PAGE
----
Faith, family & fall PASTIES

275A0636 head shotBy Cathy Cooper, Coordinator of Dietary and services for the Holy Cross Diocesan Center
Photography by Monica Organ

The beautiful orange leaves, cool sweatshirt nights and the sound of UW-L football echoing through my neighborhood only mean one thing: PASTIES!!!! Pasties are a very old recipe for a meat and vegetable pie. Apparently, the Scandinavians brought this type of packable meal to the United States and they became very popular in the Upper Peninsula when the miners would pack them into newspaper and take them into the mines for a warm lunch.

I was blessed to be born of a Norwegian mother with a knack for Scandinavian pastries and a Polish father who could make a mean sausage, but pickled everything else. I can still see my parents in the kitchen cooking together and the sight of sheer love, delight and happiness. My parents kept pasties and so many other traditions alive in our family. They met right before my father was drafted during World War II. My mother came from a very stern Norwegian Lutheran family and my father was Roman Catholic. I never really appreciated all of the sacrifice my parents went through “to keep the faith.” My mother was not only a convert, but raised her family in the Catholic faith. Her parents disowned her for a short time, but, of course, came around to love and support my father. I am not sure I know many people today with such conviction that would sacrifice so much to keep their faith. Faith and tradition are not just empty words, they contain years and lifetimes of love, truth, sacrifice, endurance and service.

Every Fall, my parents would invite over my uncle and aunt (godparents to all of my siblings and me), send the kids off to school and start rolling out pie crust. Dad and Uncle Roger would be dicing and cutting meat along with assorted root vegetables. They would also peel and slice a bushel of apples. Mom and Aunt Carly made the Bloody Marys, of course, with all of our own homegrown tomatoes and peppers. I am not sure what the entire day consisted of, but I do know that when we returned after school, it looked as if a food truck collided with a produce cart in my kitchen. Our parents would be laughing, reminiscing and sometimes disagreeing; the air was filled with the sounds of Johnny Mathis, Bing Crosby, Frank Sinatra and Dean Martin. We did appreciate the fruits of their labor. Our home was filled with the cool fall breeze and aroma of pasties and apple pie.

I still keep the faith and many other happy childhood traditions alive in my own family. Every last Thursday of September, I take a day off work to stay home and make pasties for our ever-growing family and friends. Our city has the most amazing Oktoberfest torchlight parade. All of our local marching bands, businesses and visiting festivals deck themselves in the most elaborate light displays. After dark, the streets are filled with people, food and music. I sometimes wonder why after 34 years I still use one of my vacation days to cut, dice, roll and chop into exhaustion. I usually roll out more than 75 pasties. I question my effort, until we are sitting along the torchlight parade route with all the people I have been blessed to share my life, enjoying the night. I can feel the love of my parents and godparents with us even though they left this earth before my children were born. My children and now their children will remember the love and sacrifice of our ancestors and hopefully continue to keep the faith, along with so many of our “traditions,” alive.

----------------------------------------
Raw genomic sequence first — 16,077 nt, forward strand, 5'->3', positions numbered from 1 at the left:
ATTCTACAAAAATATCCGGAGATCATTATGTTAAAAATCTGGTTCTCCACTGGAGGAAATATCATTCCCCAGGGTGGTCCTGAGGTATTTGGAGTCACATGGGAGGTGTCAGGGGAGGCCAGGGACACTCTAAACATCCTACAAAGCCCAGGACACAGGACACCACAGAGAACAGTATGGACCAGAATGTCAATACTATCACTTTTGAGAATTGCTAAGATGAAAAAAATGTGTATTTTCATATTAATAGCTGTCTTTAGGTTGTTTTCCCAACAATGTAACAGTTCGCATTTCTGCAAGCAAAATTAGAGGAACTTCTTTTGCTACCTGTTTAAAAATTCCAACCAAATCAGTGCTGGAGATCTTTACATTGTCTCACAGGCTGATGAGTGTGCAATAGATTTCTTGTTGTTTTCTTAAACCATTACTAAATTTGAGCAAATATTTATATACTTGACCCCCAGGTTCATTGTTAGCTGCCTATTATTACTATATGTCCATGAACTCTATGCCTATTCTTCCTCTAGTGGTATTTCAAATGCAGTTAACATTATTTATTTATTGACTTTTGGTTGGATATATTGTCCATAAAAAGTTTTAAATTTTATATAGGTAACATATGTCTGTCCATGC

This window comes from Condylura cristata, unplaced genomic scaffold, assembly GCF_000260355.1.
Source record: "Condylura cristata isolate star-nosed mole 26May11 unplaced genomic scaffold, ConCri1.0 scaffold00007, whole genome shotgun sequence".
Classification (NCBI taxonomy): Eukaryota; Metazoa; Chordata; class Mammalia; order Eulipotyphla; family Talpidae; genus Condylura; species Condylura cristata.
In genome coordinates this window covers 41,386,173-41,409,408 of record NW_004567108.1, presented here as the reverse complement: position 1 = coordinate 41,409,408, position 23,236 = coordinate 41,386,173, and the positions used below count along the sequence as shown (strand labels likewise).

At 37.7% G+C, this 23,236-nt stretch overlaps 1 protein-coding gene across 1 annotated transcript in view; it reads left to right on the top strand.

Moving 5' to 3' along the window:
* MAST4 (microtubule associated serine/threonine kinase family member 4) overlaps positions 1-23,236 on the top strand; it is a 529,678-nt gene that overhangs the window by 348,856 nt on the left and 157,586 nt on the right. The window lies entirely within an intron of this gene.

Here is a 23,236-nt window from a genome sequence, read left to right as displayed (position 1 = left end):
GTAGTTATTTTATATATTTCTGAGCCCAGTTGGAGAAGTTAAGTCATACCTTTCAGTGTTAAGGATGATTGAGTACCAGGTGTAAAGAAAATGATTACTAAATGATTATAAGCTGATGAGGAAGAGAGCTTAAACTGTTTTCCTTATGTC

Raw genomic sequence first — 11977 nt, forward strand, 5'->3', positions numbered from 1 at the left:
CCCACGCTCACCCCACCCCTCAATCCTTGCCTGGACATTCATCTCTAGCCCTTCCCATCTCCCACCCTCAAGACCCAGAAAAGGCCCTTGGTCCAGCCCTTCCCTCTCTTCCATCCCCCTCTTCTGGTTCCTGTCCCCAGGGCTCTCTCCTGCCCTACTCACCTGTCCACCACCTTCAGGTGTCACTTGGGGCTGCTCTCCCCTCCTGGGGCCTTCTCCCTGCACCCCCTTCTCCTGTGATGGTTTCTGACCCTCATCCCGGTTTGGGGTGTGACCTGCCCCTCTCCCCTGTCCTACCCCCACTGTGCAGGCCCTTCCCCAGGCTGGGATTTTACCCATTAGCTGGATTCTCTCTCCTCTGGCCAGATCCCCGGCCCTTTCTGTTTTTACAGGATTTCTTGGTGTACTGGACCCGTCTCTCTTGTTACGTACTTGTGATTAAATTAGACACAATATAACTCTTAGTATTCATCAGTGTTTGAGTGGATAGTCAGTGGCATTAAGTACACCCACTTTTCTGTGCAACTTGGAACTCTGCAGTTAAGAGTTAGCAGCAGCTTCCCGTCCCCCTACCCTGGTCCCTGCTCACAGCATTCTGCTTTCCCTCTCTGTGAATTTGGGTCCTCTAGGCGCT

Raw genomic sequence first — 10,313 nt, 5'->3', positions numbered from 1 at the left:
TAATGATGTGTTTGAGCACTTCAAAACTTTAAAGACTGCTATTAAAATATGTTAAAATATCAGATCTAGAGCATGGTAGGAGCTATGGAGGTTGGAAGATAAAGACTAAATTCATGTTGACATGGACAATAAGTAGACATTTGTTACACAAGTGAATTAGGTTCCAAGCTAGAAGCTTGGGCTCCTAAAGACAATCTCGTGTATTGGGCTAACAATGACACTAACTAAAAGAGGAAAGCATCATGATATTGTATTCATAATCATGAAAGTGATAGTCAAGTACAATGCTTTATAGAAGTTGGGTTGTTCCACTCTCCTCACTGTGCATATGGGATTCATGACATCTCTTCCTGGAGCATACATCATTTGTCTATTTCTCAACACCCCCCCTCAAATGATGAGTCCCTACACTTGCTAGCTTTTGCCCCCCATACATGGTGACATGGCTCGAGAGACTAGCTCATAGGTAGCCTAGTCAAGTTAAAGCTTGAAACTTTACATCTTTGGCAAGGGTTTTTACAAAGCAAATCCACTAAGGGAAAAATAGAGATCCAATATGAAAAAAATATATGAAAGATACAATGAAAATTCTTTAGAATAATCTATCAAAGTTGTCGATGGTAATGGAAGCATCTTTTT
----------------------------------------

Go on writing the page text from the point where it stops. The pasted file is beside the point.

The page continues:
1 ½ lb diced sirloin

1 diced onion

1 small diced rutabaga

4 diced potatoes

1 diced stalk of celery

1 stick of butter

½ cup of milk

A generous amount of salt and pepper to taste

Brown the meat and vegetables in the butter and add the milk, salt and pepper


Make or buy enough pie crust for 2 double crusted pies and roll into 12 small circles. (approx. 4 pie crusts) Use your favorite family pie crust recipe or use store bought for easy convenience.

Place each circle on a sheet of foil large enough to fold over and seal the pasties after they are cooked

Divide the filling amongst the 12 circles, forming half moons; seal the pastie and cut vent slots on top of each

Bake in a 350-degree oven for 35 minutes or until golden brown

Remove from oven, seal in the foil and place the hot packets in a blanket-lined cooler to stay warm for hours

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